A Fitness Sponsor: Someone Who Has What You Want

if_found_call_sponsorAll 12-step programs incorporate sponsorship as a vital component of success in remaining abstinent, but I have yet to hear of sponsorship in the terms of weight-loss or more general fitness efforts. Although Overeaters Anonymous is a good fit for many who have struggled with addictive food behaviors, not everyone who wants to get healthy or lose weight is dealing with the issues addressed by OA.

Many of us have role models (I can think of more than a few here online!), but a sponsor is someone with whom you form a closer supportive relationship. The relationship benefits not only the newcomer, but also the “old-timer” (sponsor) as well.

New York Crystal Meth Anonymous defines a sponsor as “another recovering addict who offers guidance and support in a one-on-one relationship.” If we were to look for a parallel figure in our weight-loss efforts, this would obviously be someone who has successfully gone through something similar to what we are experiencing. While the details of our dieting or fitness history may vary from person to person, the underlying struggles, frustrations, and goals are often the same. A sponsor would be able to remember what it felt like at the beginning of the struggle, and offer his or her strength, wisdom, and hope as someone a bit further along in their journey.

The Alcoholics Anonymous website publishes literature that goes into more detail about the role of a sponsor. Below I’ve translated some of the important points into what a fitness or weight-loss sponsor might strive to do:

  • Teach by doing; be a positive living example of what a healthy lifestyle can do for a person.
  • Encourage the newbie to consult a variety of reputable sources rather than insist that they are the ultimate authority on every topic.
  • Counsel patience; encourage the sponsee to stick with their new fitness or eating plan and give it a chance to work rather than immediately throwing in the towel.
  • Introduce the sponsee to others with similar goals if possible. The more avenues for support, the better!
  • Be knowledgeable and experienced in the food and/or workout plan the sponsee is following and makes themselves available to answer questions as they come up. . .
  • BUT: Also be comfortable admitting when they don’t know the answer; help the person they have taken under their wing to make contact with qualified professionals (counselors, nutritionists, doctors) when necessary.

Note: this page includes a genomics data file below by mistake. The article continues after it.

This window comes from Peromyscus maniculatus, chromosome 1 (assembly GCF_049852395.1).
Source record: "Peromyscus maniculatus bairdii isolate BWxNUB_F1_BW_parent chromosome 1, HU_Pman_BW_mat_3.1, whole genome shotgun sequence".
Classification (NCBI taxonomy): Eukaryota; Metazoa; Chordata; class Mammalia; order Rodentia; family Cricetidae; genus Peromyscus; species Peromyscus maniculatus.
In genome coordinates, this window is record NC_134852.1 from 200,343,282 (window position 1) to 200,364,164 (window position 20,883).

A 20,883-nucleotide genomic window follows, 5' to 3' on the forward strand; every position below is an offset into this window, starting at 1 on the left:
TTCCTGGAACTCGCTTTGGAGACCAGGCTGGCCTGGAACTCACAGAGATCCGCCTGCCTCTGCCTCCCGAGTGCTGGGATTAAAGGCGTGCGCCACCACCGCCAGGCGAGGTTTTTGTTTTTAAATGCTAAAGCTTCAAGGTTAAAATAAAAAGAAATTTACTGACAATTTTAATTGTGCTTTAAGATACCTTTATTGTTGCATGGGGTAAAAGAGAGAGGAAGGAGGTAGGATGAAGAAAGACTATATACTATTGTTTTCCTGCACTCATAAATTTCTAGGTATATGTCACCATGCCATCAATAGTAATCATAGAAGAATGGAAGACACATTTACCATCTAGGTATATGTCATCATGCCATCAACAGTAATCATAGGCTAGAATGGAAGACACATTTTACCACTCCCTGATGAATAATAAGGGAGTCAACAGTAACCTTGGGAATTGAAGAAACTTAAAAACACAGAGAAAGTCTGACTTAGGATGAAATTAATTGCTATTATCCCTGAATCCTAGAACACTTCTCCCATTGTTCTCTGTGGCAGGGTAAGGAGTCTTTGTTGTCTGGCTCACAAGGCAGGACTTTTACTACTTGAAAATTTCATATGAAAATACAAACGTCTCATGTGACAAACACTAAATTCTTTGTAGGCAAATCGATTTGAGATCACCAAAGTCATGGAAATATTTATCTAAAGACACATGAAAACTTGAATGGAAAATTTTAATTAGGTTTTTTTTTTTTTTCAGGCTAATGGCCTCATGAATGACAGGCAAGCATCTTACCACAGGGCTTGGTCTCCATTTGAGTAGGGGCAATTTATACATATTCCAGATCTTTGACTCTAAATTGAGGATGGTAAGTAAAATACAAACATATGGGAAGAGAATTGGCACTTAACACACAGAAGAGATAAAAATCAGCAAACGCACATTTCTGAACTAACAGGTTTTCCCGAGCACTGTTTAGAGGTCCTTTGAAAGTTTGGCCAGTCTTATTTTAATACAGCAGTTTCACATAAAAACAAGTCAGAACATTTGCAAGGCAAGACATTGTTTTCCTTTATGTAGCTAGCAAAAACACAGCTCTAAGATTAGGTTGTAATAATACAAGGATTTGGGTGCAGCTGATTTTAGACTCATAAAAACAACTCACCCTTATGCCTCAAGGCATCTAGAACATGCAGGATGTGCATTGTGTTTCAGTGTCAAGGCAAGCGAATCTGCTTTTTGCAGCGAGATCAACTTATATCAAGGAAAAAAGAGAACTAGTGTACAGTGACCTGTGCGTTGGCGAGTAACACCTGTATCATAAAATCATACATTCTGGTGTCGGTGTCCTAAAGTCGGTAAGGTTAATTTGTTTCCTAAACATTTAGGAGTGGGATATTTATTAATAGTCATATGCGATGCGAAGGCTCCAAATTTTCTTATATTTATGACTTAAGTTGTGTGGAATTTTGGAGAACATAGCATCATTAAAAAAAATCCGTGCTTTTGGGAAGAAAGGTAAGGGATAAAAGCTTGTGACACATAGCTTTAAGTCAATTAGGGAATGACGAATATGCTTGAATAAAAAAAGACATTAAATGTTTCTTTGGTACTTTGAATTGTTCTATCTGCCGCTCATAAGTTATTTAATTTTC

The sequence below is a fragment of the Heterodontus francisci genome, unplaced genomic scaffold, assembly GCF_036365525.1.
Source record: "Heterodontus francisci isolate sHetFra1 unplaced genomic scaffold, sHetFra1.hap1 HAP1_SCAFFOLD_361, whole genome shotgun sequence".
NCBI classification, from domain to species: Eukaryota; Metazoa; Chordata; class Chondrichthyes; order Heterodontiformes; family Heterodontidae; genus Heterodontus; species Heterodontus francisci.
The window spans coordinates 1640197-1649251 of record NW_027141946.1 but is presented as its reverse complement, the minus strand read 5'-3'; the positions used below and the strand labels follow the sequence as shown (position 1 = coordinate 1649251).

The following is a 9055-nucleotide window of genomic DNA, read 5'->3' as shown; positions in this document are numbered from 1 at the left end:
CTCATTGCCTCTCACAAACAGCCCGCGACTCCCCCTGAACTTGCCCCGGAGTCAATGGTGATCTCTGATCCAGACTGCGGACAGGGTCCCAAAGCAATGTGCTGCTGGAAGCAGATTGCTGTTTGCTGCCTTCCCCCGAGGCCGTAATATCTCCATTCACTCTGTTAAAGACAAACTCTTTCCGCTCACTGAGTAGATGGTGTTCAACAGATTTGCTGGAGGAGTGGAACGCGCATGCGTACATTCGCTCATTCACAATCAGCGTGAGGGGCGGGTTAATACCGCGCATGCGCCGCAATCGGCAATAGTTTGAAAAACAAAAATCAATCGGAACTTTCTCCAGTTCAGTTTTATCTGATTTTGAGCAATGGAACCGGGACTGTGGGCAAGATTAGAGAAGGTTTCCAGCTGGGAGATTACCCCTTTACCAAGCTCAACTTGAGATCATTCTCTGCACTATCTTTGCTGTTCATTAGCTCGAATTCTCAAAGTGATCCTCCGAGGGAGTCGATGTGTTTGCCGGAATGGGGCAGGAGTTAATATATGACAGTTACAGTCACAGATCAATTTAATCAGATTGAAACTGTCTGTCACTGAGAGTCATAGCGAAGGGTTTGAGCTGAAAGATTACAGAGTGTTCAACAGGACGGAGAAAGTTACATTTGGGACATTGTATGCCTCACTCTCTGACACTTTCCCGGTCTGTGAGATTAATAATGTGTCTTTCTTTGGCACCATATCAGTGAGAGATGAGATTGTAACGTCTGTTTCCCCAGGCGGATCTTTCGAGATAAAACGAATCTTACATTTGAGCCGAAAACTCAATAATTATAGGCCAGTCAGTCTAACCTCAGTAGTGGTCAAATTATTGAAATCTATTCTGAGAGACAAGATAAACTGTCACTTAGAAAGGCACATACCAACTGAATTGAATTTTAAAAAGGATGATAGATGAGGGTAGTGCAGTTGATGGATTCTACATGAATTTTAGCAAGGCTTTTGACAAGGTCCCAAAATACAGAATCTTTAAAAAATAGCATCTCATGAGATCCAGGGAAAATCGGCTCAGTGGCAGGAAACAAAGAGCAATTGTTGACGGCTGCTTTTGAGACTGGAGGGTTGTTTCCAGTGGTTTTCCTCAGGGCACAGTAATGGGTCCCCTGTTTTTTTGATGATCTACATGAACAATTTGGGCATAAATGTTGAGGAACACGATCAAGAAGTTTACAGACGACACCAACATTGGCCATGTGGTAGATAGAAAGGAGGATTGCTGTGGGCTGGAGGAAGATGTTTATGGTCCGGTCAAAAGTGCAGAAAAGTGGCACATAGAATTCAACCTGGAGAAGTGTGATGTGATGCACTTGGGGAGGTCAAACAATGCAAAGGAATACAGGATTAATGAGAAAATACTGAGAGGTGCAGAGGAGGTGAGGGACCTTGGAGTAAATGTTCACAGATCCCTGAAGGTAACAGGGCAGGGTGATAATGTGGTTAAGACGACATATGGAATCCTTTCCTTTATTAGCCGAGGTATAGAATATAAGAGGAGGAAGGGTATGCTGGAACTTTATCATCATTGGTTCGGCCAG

In choosing a “sponsor” for our weight-loss or fitness journey, the best advice I have heard it to ask someone who has what you want. When you see someone exuding balance and health in a way that resonates with you, it is natural to respect and gravitate toward that person. I have yet to find the weight-loss/fitness version of a sponsor in my real life yet, despite my attendance at Weight Watchers meetings. It’s easy to just “show up” to a meeting but not forge deeper connections with fellow members, but then again, this is something up for each of us to take our own initiative on. Keep your eyes peeled: even if your group leader isn’t your ideal vision of a healthy, balanced person, there may be another member in the room who has made great strides toward living exactly the kind of lifestyle you want for yourself.


2 Responses

  1. Thanks for the information on sponsors; its not something that I’ve ever known that much about!

    Although I do beg to differ. Bloggers make for great role models but also sponser-like support- and we all benefit from these relationships, methinks:)

  2. Hi Sagan! I think it depends on the particular bloggers’ relationship. For many bloggers, it simply isn’t possible to have a one-on-one, mentor/mentee, sponsor-type relationship with every single interested reader—in that sense, it’s a lot like real life, in that sponsors in 12-step programs have to set their own limits about how many newcomers they can effectively sponsor in good conscience. Because these relationships, although extremely enriching, are time consuming.

    There’s *definitely* a lot of give-and-take in many awesome comments sections here online, but I guess one thing I’m missing on the internet and think is uniquely valuable is a more one-on-one kind of guidance/support. Now that I ponder this issue further, I *do* think it’s possibly for bloggers to offer one another sponsor-like support, as you asserted; I guess maybe to me it only seems rare because that kind of support probably goes on “behind the scenes,” in emails and such.

    Anyone reading this have someone they consider to be an online health/fitness mentor or “sponsor”? I’d love to hear about that!

    Thanks so much for your comment, Sagan! It really got me thinking and refining my thoughts : ).

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